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L.S. Dennis
04-29-2003, 11:18 PM
I was reading one of Mark Wilson's excelent Billiards Digest colums today entitled;'Avoid A Routine Rountine' in which he states "The will to win is not nearly as important as the will to prepare to win". As I thought about that for a while it let me to wonder just how many of us simply go through the motions of doing the same little drills over and over again and think that we just had a good practice session. Have we, or is there something else we could do to achieve the affect that we desire? Any thoughts?

Tom_In_Cincy
04-30-2003, 06:09 AM
LS Dennis
I have 4 parts to my practice routine
1. stroke practice (getting in stroke)
2. inside english practice (you never get enough of this practice, it just doesn't come up that often in games, but when it does, I am glad I practiced it)
3. problem shots (the list is long)
4. extreme shots (basic long cuts with outside or inside english, banks, balls on the rail with all types of english)

I like practicing more than a lot of the players I know. Maybe its because I need the practice more.

But it is more enjoyable to come to the table and see one of your practice shots to get on the game ball and just smile with confidence. And, Drill it.

Desire to perform, is what keeps me going. Wining is just a byproduct of that desire.

Aboo
04-30-2003, 09:10 AM
"The will to win is not nearly as important as the will to prepare to win"

Damn, that is a great quote! I think I'm going to stencil that on my pool cue case lol

In all seriousness, I find it extremely difficult to run drills by myself. I have a table in my house, but every time I get down to practice, I end up playing the ghost, or playing straight pool instead of running the drills that I had planned on doing. Then I feel guilty for not practicing like I should. And that makes me less likely to practice again anytime soon /ccboard/images/graemlins/frown.gif It is a vicious cycle.

It's not that I don't like running drills either, I do. But, I don't have sufficient confidence in my game to know if missing that last shot is because I was aiming wrong, wrong english, my stroke is messed up, my stance is fouled up, my grip is wrong, my bridge is to short, to long, just wrong... The list goes on and on. Then I get scared that I'm teaching myself horrible habits by possibly doing the wrong things over and over and over again... so I decide to take my mind off of it and shoot straight pool for awhile. Which is very relaxing to me. *shrugs*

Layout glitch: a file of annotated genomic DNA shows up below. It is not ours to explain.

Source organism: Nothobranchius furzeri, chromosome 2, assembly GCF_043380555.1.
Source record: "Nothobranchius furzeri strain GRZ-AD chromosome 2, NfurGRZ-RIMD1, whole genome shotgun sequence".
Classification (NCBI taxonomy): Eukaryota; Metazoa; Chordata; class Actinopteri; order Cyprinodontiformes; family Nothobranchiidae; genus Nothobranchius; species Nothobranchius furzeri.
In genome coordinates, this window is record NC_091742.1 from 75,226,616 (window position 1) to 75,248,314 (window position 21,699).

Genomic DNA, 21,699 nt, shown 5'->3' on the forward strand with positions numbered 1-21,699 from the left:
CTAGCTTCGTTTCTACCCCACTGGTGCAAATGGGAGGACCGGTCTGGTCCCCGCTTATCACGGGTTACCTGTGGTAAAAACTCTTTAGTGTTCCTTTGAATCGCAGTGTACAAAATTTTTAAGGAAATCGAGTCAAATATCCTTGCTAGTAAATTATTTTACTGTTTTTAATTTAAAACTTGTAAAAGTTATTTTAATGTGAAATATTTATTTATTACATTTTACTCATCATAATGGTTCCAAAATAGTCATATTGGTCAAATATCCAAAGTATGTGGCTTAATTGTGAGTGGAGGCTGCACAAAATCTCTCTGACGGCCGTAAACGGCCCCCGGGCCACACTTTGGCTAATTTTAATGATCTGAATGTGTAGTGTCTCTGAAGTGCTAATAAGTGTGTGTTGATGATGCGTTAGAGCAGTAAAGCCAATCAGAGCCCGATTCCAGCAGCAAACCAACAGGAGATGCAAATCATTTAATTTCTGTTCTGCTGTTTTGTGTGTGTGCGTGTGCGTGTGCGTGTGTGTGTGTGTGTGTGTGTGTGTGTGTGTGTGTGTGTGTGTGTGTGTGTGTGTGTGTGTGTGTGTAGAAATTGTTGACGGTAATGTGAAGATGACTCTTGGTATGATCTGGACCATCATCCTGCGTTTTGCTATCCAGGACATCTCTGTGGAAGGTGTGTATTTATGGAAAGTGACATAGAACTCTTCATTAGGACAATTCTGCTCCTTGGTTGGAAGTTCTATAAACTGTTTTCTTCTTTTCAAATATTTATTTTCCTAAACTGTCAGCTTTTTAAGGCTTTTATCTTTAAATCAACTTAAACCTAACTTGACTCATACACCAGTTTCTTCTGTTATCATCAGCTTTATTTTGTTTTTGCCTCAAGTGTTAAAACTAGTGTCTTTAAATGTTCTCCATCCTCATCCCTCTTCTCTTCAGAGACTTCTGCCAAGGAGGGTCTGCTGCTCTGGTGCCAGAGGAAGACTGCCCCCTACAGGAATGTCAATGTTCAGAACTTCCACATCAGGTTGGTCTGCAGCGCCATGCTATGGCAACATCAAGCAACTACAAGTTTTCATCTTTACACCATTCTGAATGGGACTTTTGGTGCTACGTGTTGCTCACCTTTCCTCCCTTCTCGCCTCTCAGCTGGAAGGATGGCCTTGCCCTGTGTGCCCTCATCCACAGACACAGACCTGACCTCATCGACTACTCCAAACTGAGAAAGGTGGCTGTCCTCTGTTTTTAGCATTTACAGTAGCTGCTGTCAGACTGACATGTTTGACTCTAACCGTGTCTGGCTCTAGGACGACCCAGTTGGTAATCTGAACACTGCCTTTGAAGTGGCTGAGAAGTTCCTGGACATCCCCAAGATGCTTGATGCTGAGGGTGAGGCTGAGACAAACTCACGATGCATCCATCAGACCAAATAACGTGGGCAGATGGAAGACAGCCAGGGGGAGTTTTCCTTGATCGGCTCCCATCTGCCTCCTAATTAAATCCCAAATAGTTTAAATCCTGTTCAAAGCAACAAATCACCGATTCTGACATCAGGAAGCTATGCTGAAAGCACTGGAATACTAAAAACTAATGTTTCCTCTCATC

If anyone has a secret way that I can over-come this issue, I'm all ears. If not, I'll wait till I can afford some lessons and keep shooting straight pool, or playing the ghost :P

DSAPOLIS
04-30-2003, 09:40 AM
Dennis

I have not read this article, but it sounds like Mark is pointing out some of the same things I have been shouting about for years. In 2000, I did a survey locally here in El Paso and found that only 9% of all players I talked with actually "practiced". By Practice, I'm defining it as a session of 1-3 hours where skills are tested, evaluated, and strengthened. Only 4% of all players I talked with did drills. This was alarming and had me go back to ask why drills were not done. In 90% of the people I interviewed about this, the overwhelming answer was avoidance of boredom. Many people have asked me how I developed some of my drills, and the answer is quite simple. I pattern my drills around a specific weakness I am having, or one of my students is having. The drill should be challenging, but it must also challenge the specific weakness. Myself and other instructors do not have some great gift to do this, most everyone that plays with any frequency will be able to recognize their weakness, and be able to pattern a drill that deals with it specifically. Routines become routines. Variety is what will keep any student of the game entranced in their practice sessions. Several years ago I wrote "You Only Get to Heaven If You Eat Your Vegetables" which deals with the subject of drills, and the avoidance of them.